The Most Simple Roasted Beets

If you learn my simple trick for how to roast beets, you'll never look at those funny root vegetables the same way again. Properly roasted beets are a far cry from those soggy tasteless pink slabs that come in a can. Roasted beets are sweet, rich, tender, and an incredible addition to salads - or great on their own!


  • 3-4 large beets, peeled and sliced
  • 2 Tablespoons extra virgin olive oil or oil of choice
  • 1/2 teaspoon fine sea salt


  1. Preheat the oven to 350F. Line a large baking sheet with a nonstick pad or tinfoil lightly coated in nonstick spray. Set aside.
  2. Peel the thin skin off of each beet, then use a sharp knife to cut off the stem and root ends. Slice the beet into about 1/2" slices.
  3. Transfer slices to a large mixing bowl and toss with oil, then salt.
  4. Spread the beet slices in an evenly-spaced layer on the prepared baking sheet.
  5. Bake for 20-30 minutes until softened, then flip and cook another 15-30 minutes until tender.


  • Store completely cooled beets in an airtight container in the refrigerator.


  • The secret to perfect roasted beets is this: 350°.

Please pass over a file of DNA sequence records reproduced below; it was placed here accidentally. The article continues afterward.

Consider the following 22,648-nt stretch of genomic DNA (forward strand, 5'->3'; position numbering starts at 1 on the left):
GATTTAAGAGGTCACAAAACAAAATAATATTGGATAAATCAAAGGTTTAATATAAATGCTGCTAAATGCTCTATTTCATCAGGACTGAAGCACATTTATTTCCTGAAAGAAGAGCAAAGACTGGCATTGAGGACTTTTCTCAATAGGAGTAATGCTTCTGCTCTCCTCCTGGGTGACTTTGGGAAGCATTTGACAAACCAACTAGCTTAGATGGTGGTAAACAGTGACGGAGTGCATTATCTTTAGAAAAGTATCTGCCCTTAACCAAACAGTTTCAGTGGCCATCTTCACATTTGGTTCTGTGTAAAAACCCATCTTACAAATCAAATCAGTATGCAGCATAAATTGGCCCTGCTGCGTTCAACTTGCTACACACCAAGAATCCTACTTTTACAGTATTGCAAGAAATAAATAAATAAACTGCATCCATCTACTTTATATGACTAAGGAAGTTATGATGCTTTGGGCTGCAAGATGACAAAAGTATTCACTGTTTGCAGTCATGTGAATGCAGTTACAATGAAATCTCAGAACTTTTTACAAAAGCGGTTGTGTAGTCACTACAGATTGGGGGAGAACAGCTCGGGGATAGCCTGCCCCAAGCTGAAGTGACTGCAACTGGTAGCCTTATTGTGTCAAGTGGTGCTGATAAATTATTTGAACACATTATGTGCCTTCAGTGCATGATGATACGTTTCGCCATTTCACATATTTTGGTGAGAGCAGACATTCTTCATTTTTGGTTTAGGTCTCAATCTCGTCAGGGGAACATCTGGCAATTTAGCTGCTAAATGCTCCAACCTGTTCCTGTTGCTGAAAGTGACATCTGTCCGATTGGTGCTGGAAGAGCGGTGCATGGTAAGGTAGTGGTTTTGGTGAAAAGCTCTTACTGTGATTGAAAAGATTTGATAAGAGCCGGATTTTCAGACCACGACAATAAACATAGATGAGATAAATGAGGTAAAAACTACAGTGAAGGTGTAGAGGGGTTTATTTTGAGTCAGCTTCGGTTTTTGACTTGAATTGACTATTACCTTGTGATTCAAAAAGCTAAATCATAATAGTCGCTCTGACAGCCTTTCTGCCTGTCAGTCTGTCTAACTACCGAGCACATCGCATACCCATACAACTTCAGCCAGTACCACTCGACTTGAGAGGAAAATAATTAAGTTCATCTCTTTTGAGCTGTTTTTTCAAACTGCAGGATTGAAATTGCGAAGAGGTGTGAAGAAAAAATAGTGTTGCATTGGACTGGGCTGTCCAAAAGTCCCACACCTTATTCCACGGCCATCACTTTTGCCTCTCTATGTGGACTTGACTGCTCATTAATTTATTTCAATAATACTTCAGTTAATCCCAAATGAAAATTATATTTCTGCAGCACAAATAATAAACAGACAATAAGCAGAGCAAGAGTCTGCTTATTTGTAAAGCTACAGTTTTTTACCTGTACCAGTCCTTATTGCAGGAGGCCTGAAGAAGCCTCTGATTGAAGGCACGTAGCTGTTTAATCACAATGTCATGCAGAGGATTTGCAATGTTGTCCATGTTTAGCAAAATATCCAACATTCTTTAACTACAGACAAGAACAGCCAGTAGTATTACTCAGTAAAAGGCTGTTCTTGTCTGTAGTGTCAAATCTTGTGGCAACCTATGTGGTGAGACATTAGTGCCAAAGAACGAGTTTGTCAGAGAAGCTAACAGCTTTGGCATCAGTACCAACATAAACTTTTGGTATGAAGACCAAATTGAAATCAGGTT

• Everyone who I mention this to looks at me funny. Doesn’t roasting mean 400° or higher? Possibly, depending on who you ask.
  • Most people think of roasting and assume it must be done in a very hot oven, but it primarily means dry heat cooking of something that already has a shape – as opposed to baking in which the cooking process gives the food shape. Think roasting beets, or a whole chicken (solid –> solid) vs. baking a cake (liquid –> solid).
  • In the case of beets, and other root veggies and high-starch produce like squash, a low-ish and slow cooking process effectively removes enough of the moisture to allow the flavors to deepen, the sugars to condense and caramelize, and the flesh to become tender. If the temperature were higher, the beets would burn before they reached peak shrivel-y sweet-and-tenderness.
  • By the way, you can use this same method for roasted sweet potatoes.